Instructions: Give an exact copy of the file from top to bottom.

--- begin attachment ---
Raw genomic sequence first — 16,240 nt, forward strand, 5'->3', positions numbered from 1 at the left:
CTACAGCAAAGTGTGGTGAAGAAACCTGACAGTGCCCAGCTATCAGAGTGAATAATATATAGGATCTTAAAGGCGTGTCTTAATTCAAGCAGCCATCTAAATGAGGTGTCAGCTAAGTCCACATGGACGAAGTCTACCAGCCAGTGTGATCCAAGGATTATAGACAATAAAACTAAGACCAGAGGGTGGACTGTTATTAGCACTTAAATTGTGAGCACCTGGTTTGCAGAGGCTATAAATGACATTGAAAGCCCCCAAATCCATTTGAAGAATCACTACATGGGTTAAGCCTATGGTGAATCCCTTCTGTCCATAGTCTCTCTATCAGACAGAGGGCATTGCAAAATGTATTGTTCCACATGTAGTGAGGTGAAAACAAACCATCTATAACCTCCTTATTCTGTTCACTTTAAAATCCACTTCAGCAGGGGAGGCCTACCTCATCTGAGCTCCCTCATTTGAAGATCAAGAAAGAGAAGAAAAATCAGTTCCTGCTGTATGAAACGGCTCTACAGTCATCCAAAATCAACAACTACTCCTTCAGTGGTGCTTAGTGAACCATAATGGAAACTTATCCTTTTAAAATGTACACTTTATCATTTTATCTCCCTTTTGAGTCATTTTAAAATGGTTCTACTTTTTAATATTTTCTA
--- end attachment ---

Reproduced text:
Raw genomic sequence first — 16,240 nt, forward strand, 5'->3', positions numbered from 1 at the left:
CTACAGCAAAGTGTGGTGAAGAAACCTGACAGTGCCCAGCTATCAGAGTGAATAATATATAGGATCTTAAAGGCGTGTCTTAATTCAAGCAGCCATCTAAATGAGGTGTCAGCTAAGTCCACATGGACGAAGTCTACCAGCCAGTGTGATCCAAGGATTATAGACAATAAAACTAAGACCAGAGGGTGGACTGTTATTAGCACTTAAATTGTGAGCACCTGGTTTGCAGAGGCTATAAATGACATTGAAAGCCCCCAAATCCATTTGAAGAATCACTACATGGGTTAAGCCTATGGTGAATCCCTTCTGTCCATAGTCTCTCTATCAGACAGAGGGCATTGCAAAATGTATTGTTCCACATGTAGTGAGGTGAAAACAAACCATCTATAACCTCCTTATTCTGTTCACTTTAAAATCCACTTCAGCAGGGGAGGCCTACCTCATCTGAGCTCCCTCATTTGAAGATCAAGAAAGAGAAGAAAAATCAGTTCCTGCTGTATGAAACGGCTCTACAGTCATCCAAAATCAACAACTACTCCTTCAGTGGTGCTTAGTGAACCATAATGGAAACTTATCCTTTTAAAATGTACACTTTATCATTTTATCTCCCTTTTGAGTCATTTTAAAATGGTTCTACTTTTTAATATTTTCTA